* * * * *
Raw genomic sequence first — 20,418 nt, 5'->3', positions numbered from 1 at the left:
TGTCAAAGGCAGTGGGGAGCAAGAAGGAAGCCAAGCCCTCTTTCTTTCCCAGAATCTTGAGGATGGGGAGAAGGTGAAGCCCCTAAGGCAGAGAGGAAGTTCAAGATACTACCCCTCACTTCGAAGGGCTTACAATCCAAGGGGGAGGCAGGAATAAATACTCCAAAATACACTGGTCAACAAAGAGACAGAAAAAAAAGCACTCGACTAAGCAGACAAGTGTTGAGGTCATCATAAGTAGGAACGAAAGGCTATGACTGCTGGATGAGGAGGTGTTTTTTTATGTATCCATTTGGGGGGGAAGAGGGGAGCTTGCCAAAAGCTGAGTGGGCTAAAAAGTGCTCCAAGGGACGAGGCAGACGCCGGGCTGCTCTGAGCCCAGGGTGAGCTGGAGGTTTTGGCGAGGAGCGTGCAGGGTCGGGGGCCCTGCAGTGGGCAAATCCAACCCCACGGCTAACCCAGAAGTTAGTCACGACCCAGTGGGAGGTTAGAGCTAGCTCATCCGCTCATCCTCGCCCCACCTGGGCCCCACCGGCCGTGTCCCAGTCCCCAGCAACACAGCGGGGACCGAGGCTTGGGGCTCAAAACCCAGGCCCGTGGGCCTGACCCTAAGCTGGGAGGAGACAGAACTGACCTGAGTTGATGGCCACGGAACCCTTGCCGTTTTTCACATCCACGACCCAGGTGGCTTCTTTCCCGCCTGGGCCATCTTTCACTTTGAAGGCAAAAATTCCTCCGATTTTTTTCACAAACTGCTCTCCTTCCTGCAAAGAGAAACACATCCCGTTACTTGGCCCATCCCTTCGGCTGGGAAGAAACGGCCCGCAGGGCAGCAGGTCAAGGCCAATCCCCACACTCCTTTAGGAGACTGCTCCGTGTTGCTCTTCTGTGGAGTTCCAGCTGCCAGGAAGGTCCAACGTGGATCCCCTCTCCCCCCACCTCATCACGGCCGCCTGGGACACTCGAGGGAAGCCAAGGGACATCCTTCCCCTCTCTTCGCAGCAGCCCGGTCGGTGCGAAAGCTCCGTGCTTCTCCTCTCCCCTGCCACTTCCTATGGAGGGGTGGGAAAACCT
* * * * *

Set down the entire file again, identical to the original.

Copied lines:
Raw genomic sequence first — 20,418 nt, 5'->3', positions numbered from 1 at the left:
TGTCAAAGGCAGTGGGGAGCAAGAAGGAAGCCAAGCCCTCTTTCTTTCCCAGAATCTTGAGGATGGGGAGAAGGTGAAGCCCCTAAGGCAGAGAGGAAGTTCAAGATACTACCCCTCACTTCGAAGGGCTTACAATCCAAGGGGGAGGCAGGAATAAATACTCCAAAATACACTGGTCAACAAAGAGACAGAAAAAAAAGCACTCGACTAAGCAGACAAGTGTTGAGGTCATCATAAGTAGGAACGAAAGGCTATGACTGCTGGATGAGGAGGTGTTTTTTTATGTATCCATTTGGGGGGGAAGAGGGGAGCTTGCCAAAAGCTGAGTGGGCTAAAAAGTGCTCCAAGGGACGAGGCAGACGCCGGGCTGCTCTGAGCCCAGGGTGAGCTGGAGGTTTTGGCGAGGAGCGTGCAGGGTCGGGGGCCCTGCAGTGGGCAAATCCAACCCCACGGCTAACCCAGAAGTTAGTCACGACCCAGTGGGAGGTTAGAGCTAGCTCATCCGCTCATCCTCGCCCCACCTGGGCCCCACCGGCCGTGTCCCAGTCCCCAGCAACACAGCGGGGACCGAGGCTTGGGGCTCAAAACCCAGGCCCGTGGGCCTGACCCTAAGCTGGGAGGAGACAGAACTGACCTGAGTTGATGGCCACGGAACCCTTGCCGTTTTTCACATCCACGACCCAGGTGGCTTCTTTCCCGCCTGGGCCATCTTTCACTTTGAAGGCAAAAATTCCTCCGATTTTTTTCACAAACTGCTCTCCTTCCTGCAAAGAGAAACACATCCCGTTACTTGGCCCATCCCTTCGGCTGGGAAGAAACGGCCCGCAGGGCAGCAGGTCAAGGCCAATCCCCACACTCCTTTAGGAGACTGCTCCGTGTTGCTCTTCTGTGGAGTTCCAGCTGCCAGGAAGGTCCAACGTGGATCCCCTCTCCCCCCACCTCATCACGGCCGCCTGGGACACTCGAGGGAAGCCAAGGGACATCCTTCCCCTCTCTTCGCAGCAGCCCGGTCGGTGCGAAAGCTCCGTGCTTCTCCTCTCCCCTGCCACTTCCTATGGAGGGGTGGGAAAACCT